An excellent exploration of the life of an admirable pioneer who deserves to be far better known.



A stirring life of a civil rights crusader.

An outstanding student from a working-class background, Constance Baker Motley (1921-2005) entered law school at Columbia in 1944, a time when, she recalled, the campus “resembled a ghost town.” Brown-Nagin—a constitutional law professor, dean of Harvard’s Radcliffe Institute for Advanced Study, and Bancroft Prize–winning author—ably shows how Motley emerged as not just one of the first Black women to practice law, but a key assistant to Thurgood Marshall. Early on, her work led a newspaper reporter to call her “the Civil Rights Queen,” and he had a point. Motley was a critically important member of the team that successfully litigated Brown v. Board of Education, to the delight of one Southern judge who “could not suppress his laughter” at the lies of school officials. In the second act of her life in public service, Motley became the first woman to be elected the borough president of Manhattan and the first Black woman to be elected to the New York Senate. Finally, she became a federal judge who had a gift, as the author beautifully and convincingly demonstrates, for interpreting precedents in novel ways. For example, in deciding a case in which women reporters had been banned from the New York Yankees locker room, she weighed the presumed privacy rights of ballplayers through the lens of Roe v. Wade, with its promise of anonymity, but “rejected it as a legitimate reason for banning female journalists from the locker room entirely,” citing a previous case won by Ruth Bader Ginsburg. In some cases, Motley was so far ahead of the societal curve that she courted controversy, as when she ruled that gay Catholics could protest in front of St. Patrick’s Cathedral. The following year, notes Brown-Nagin, the Supreme Court upheld the criminalization of consensual gay sex, but Motley anticipated the sea change that would soon follow.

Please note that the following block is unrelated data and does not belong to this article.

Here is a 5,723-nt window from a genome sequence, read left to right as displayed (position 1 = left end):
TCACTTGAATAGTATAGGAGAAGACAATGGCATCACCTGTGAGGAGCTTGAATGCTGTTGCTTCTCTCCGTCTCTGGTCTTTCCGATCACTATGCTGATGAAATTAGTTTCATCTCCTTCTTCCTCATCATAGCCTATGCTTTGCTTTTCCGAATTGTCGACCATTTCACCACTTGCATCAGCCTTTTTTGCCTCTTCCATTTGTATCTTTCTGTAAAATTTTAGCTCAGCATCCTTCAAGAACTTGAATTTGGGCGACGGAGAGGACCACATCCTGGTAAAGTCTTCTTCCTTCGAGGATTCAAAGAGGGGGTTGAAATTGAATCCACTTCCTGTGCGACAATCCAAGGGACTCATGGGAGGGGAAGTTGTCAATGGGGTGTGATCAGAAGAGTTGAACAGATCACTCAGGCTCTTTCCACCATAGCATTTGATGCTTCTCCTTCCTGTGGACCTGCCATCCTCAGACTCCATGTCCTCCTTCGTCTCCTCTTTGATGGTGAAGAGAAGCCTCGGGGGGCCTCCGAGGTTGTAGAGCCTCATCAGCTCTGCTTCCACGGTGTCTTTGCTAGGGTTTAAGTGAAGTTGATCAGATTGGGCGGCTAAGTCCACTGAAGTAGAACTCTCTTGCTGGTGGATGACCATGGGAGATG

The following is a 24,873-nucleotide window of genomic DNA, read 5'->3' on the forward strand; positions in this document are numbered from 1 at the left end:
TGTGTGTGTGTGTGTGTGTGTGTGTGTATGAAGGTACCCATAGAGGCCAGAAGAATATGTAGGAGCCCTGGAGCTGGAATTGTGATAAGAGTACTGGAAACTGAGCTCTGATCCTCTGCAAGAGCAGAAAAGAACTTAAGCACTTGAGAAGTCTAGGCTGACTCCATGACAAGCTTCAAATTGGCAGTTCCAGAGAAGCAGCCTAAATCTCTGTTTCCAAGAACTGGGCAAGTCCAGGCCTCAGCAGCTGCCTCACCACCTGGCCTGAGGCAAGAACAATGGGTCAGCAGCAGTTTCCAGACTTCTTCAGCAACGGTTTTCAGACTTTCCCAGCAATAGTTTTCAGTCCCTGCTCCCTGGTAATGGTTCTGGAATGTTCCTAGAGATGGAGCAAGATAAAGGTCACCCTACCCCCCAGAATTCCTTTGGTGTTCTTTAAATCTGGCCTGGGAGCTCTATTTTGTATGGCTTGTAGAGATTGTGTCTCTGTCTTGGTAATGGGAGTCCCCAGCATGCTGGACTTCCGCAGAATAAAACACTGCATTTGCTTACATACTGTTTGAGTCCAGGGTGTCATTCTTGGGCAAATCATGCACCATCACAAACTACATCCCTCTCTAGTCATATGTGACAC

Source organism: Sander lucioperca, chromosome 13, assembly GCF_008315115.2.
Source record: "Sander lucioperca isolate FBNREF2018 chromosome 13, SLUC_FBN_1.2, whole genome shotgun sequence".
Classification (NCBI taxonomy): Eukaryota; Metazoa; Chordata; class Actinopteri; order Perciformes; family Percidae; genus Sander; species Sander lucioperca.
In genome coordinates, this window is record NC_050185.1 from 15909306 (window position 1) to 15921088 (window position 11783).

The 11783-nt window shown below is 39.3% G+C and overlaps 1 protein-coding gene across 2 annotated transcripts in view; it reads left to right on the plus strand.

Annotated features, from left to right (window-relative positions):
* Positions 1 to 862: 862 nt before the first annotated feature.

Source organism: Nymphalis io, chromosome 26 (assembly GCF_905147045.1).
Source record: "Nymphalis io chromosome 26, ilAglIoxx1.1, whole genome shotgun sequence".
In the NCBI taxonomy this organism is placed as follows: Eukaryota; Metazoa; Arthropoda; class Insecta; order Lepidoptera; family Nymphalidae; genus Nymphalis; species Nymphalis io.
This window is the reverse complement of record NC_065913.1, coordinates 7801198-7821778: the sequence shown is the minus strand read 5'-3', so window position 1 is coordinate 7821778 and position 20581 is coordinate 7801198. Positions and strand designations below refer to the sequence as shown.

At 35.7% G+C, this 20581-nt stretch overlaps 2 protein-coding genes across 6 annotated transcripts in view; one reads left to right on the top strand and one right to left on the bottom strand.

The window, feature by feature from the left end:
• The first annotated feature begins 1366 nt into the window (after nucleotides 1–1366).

An excellent exploration of the life of an admirable pioneer who deserves to be far better known.

Pub Date: Jan. 25, 2022

ISBN: 978-1-524-74718-3

Page Count: 528

Publisher: Pantheon

Review Posted Online: Dec. 24, 2021

Kirkus Reviews Issue: Jan. 15, 2022

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If the authors are serious, this is a silly, distasteful book. If they are not, it’s a brilliant satire.


The authors have created a sort of anti-Book of Virtues in this encyclopedic compendium of the ways and means of power.